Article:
Violating the new law carries potential criminal and civil penalties. For more information, bail enforcement agents or others can contact the attorney general’s office at 785-296-4240.

Eastern Kansas Grazing School scheduled for Sept. 20-21; participation limited

Registration is open for the 6th annual event that will be hosted in Perry

PERRY, Kan. – The 6th annual Eastern Kansas Grazing School will take place Sept. 20-21, 2016, at the Perry Community Building in Perry, Kan. The event is a hands-on school for Management intensive Grazing for beginning and experienced grazers. It provides a unique combination of hands-on activities, as well as classroom activities and demonstrations in the field.

Topics to be covered on the first day include: Art and science of grazing, grazing arithmetic, farm visit pasture allocation, animal behavior and interaction, soil and plant basics, resource inventory and stocking rate, and fencing.

Day two will include the following: Watering presentation, pasture allocation and field exercises, economics of grazing, layout and design, and will wrap up with a question-and-answer session. There will be a visit to Melvin Williams’ farm, where participants will observe a rotational grazing system and unique watering systems.

The event is capped at 35 farms and is on a first-come, first-serve basis. Registration is $50 for the first person from each farm; registration includes lunches, snacks and handouts. Additional people from the same farm are $25, and that registration includes lunches and snacks.

For more information, contact Meadowlark Extension District agents David Hallauer at dhallaue@ksu.edu, or Jody Holthaus at jholthau@ksu.edu.

Lyndon teen struck by train and killed

A Lyndon teenager was struck by a train and killed as he was sitting on a bridge near Quenemo on July 18, 2016. According to the Osage County Sheriff’s Office, Austin McWilliams, 18, of Lyndon, was found dead by deputies after the sheriff’s office received a call from BNSF about a man on the railroad bridge near 269th Street and Stubbs Road.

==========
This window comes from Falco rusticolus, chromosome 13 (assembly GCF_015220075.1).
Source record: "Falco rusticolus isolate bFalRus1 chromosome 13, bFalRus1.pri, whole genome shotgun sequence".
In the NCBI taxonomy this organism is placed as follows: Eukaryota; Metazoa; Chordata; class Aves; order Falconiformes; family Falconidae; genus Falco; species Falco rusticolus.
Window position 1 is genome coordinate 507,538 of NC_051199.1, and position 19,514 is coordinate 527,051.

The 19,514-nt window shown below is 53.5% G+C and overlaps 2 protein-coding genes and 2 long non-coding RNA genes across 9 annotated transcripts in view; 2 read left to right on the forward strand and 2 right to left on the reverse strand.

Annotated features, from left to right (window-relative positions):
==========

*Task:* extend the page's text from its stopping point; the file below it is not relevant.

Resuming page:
The investigation is still continuing into whether McWilliams’ death was an accident or intentional act.

The accident is being investigated by the sheriff’s office and BNSF. Also providing assistance at the scene were Osage County Fire District No. 7 and Osage County EMS.

The sheriff’s office is asking anyone with information about McWilliams’ whereabouts prior to 3:30 a.m. July 18 to call Crime Stoppers at 1-877-OSCRIME or the sheriff’s office at 1-785-828-3121.

State funding cuts force aging agency to seek benefactors for senior medical alert program

The East Central Kansas Area Agency on Aging is notifying supporters that the state of Kansas has cut senior funding, and some services provided by the agency are in jeopardy.

According to an announcement from ECKAA, the Kansas Department for Aging and Disability Service has cut statewide Senior Care Act funding by 30 percent effective July 1, 2016.

One of the services the agency will no longer be able to fund is Medical Alert. Medical Alert is a pendant or wristband that is worn, and in case of an emergency a button can be pushed and notify informed staff of the emergency. As some people across rural Osage, Anderson, Coffey, Franklin, Linn, and Miami counties receive notice that their Medical Alert service will no longer be paid, supporters are being sought to help save the service for an area elderly person.

New requests for the service will be put on a waiting list. The monthly cost is $20 for a landline or $36 for a cellular system. Monthly recurring donations or one time annual gifts of $240 or $432 will save this service for someone in the six-county area.

East Central Kansas Area Agency on Aging coordinates services to help aging Kansans and their families live well with dignity, independence, health and self-sufficiency. Donations have a significant impact on their ability to maintain independence and peace of mind for themselves and family members and neighbors.

Supporters’ contributions are deductible. Donations can be sent to East Central Kansas Area Agency on Aging, Attn: Kimberly Atchison, 117 S. Main, Ottawa, KS 66067 or visit www.eckaaa.org.  For more information, call Atchison at 785-242-7200.

Contact us: Osage County News | P.O. Box 62, Lyndon, KS 66451 | news@osagecountyonline.com | 785-828-4994 | Powered by Osage County, Kansas